Machine Design

Encoder helps drag bike hook up and go

Horsepower isn't a problem for the Top Fuel drag bike from Salakazi Racing in Finland.

Encoder helps drag bike hook up and go

Removing the clutch housing reveals the transmission input shaft. A Renishaw RM22 encoder mounts on the shaft end to measure rpm. Another RM22 goes on the crankshaft end to monitor crank position. The encoders contain a small, diametrically polarized magnet and a custom ASIC with an array of Hall-effect sensors. The sensors generate a voltage when exposed to a magnetic flux field. The ASIC detects the changing magnetic field and cancels any magnetic interference. The encoders come in seven to 13-bit models and industry-standard absolute, incremental, and linear-output formats. They provide up to 8,192 counts/rev at accuracies to 0.4° and speeds exceeding 30,000 rpm. RM22s withstand temperatures from –25 to 125°C, as well as high levels of shock, vibration, acceleration, and pressure.

The crew works on the clutch of their KTMpowered Salakazi Racing drag bike.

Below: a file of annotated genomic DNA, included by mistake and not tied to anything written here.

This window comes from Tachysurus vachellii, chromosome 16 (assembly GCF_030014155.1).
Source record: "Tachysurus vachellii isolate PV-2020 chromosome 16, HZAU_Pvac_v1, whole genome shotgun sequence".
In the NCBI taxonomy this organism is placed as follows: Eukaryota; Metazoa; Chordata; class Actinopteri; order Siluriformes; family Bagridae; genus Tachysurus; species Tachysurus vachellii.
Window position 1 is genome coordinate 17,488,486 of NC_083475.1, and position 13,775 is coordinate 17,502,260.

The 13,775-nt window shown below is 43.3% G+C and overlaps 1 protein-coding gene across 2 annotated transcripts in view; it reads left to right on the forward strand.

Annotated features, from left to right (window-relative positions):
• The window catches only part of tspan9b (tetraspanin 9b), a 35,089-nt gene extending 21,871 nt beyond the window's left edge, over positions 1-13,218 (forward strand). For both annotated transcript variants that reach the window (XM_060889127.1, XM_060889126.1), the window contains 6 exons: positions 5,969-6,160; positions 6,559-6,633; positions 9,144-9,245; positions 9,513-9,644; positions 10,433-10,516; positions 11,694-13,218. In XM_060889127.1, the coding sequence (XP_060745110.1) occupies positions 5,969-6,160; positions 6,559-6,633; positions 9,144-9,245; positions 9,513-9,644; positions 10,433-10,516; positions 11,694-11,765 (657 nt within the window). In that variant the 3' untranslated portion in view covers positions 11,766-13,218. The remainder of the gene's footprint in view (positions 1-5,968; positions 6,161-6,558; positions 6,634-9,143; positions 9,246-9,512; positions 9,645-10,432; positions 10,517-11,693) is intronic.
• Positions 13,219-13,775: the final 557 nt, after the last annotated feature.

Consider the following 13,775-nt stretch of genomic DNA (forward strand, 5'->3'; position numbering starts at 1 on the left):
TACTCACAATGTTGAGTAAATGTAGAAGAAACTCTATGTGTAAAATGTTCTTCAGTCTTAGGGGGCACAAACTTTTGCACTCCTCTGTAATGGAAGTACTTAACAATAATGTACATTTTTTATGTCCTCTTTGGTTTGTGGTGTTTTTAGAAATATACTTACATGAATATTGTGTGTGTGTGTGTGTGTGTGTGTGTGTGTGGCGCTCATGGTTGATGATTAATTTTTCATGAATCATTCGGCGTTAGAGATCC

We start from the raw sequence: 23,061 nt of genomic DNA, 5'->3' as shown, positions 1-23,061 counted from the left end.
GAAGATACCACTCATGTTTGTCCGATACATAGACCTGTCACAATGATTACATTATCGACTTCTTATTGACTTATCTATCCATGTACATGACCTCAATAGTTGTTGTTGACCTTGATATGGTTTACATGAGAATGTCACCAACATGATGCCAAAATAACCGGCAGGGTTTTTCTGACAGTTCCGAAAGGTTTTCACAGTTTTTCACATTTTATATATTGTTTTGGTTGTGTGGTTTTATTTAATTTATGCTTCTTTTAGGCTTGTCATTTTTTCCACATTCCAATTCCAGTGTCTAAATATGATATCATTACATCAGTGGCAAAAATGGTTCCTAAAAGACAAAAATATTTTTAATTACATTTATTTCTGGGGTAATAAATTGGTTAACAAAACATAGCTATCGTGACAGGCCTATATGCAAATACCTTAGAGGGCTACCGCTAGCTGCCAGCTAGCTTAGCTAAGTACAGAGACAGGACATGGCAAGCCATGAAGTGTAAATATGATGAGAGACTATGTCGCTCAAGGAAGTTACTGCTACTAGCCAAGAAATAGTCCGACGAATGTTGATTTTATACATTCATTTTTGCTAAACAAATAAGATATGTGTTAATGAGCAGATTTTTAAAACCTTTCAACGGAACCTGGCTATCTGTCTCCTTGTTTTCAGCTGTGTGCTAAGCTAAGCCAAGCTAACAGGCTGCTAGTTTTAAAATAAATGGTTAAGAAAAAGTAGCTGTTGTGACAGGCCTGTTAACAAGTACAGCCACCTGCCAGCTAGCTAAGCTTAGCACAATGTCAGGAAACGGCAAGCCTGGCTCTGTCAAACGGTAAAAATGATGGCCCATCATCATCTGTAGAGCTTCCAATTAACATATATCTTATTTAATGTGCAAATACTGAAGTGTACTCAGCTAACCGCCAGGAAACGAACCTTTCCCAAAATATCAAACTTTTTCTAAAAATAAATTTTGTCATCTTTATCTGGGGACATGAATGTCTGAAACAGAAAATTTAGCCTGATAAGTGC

The nitromethane-fired 1,995-cc KTM engine makes 1,500 hp at 7,500 rpm, enough to propel the 800-lb dragster to nearly 200 mph in about 6.7 sec on a quarter-mile track. The trick is getting that much power to the ground from a dead stop without timerobbing wheel spin, an impossible task for a rider to manage alone.

That is why Salakazi opted for a Prowork digitally controlled, three-disc, four-stage clutch. The controller progressively engages the clutch when the rider snaps open the throttle. Properly adjusted, the clutch transmits just enough power to keep the rear wheel at the threshold of breaking traction.

Feedback for controller programming comes from a pair of Renishaw Inc. RM22 encoders. One encoder monitors enginecrankshaft position; the other measures speed of the transmission output shaft. "The encoders aren't interactively controlling the clutch while the bike is underway," Salakazi Racing's Petri Mäkinen explains. Rather, "The data help technicians properly adjust the clutch firststage counterweights for track conditions."

The RM22's small, 22-mmdiameter body lets the device fit on the transmission-shaft end (inside the clutch housing) without compromising the strength of the housing itself. The crew removes the encoder immediately after a race so it escapes heat soak from the clutch, Mäkinen says.

The noncontact, two-part design eliminates bearings and seals, allowing for rapid, easy installation and removal. Next season Salakazi plans to use Renishaw encoders for controlling ignition advance and, in the future, to adjust cam timing.

Renishaw Inc.,

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